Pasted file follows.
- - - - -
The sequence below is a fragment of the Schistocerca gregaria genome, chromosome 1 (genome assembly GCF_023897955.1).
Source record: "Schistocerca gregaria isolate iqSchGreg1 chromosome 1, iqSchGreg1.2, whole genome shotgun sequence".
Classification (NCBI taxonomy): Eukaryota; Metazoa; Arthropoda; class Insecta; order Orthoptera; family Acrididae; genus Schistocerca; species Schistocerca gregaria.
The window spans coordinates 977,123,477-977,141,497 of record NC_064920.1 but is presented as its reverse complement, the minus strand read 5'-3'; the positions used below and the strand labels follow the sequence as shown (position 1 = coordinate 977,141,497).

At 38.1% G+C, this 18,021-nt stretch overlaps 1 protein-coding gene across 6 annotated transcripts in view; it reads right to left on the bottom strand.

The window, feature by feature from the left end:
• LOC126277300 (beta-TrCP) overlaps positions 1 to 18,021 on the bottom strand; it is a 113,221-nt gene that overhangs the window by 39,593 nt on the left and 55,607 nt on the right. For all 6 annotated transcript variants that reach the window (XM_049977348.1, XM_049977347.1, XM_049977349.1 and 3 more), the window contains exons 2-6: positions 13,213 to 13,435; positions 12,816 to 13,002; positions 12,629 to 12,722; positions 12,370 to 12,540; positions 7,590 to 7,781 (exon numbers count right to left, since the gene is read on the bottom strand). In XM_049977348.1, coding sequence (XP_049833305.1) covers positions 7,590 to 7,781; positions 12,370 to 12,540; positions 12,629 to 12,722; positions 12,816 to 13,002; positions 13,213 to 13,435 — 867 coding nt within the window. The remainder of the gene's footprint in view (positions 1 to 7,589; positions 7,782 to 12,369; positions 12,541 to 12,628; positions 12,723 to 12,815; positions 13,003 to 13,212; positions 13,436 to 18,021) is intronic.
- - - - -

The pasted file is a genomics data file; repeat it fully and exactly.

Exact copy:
The sequence below is a fragment of the Schistocerca gregaria genome, chromosome 1 (genome assembly GCF_023897955.1).
Source record: "Schistocerca gregaria isolate iqSchGreg1 chromosome 1, iqSchGreg1.2, whole genome shotgun sequence".
Classification (NCBI taxonomy): Eukaryota; Metazoa; Arthropoda; class Insecta; order Orthoptera; family Acrididae; genus Schistocerca; species Schistocerca gregaria.
The window spans coordinates 977,123,477-977,141,497 of record NC_064920.1 but is presented as its reverse complement, the minus strand read 5'-3'; the positions used below and the strand labels follow the sequence as shown (position 1 = coordinate 977,141,497).

At 38.1% G+C, this 18,021-nt stretch overlaps 1 protein-coding gene across 6 annotated transcripts in view; it reads right to left on the bottom strand.

The window, feature by feature from the left end:
• LOC126277300 (beta-TrCP) overlaps positions 1 to 18,021 on the bottom strand; it is a 113,221-nt gene that overhangs the window by 39,593 nt on the left and 55,607 nt on the right. For all 6 annotated transcript variants that reach the window (XM_049977348.1, XM_049977347.1, XM_049977349.1 and 3 more), the window contains exons 2-6: positions 13,213 to 13,435; positions 12,816 to 13,002; positions 12,629 to 12,722; positions 12,370 to 12,540; positions 7,590 to 7,781 (exon numbers count right to left, since the gene is read on the bottom strand). In XM_049977348.1, coding sequence (XP_049833305.1) covers positions 7,590 to 7,781; positions 12,370 to 12,540; positions 12,629 to 12,722; positions 12,816 to 13,002; positions 13,213 to 13,435 — 867 coding nt within the window. The remainder of the gene's footprint in view (positions 1 to 7,589; positions 7,782 to 12,369; positions 12,541 to 12,628; positions 12,723 to 12,815; positions 13,003 to 13,212; positions 13,436 to 18,021) is intronic.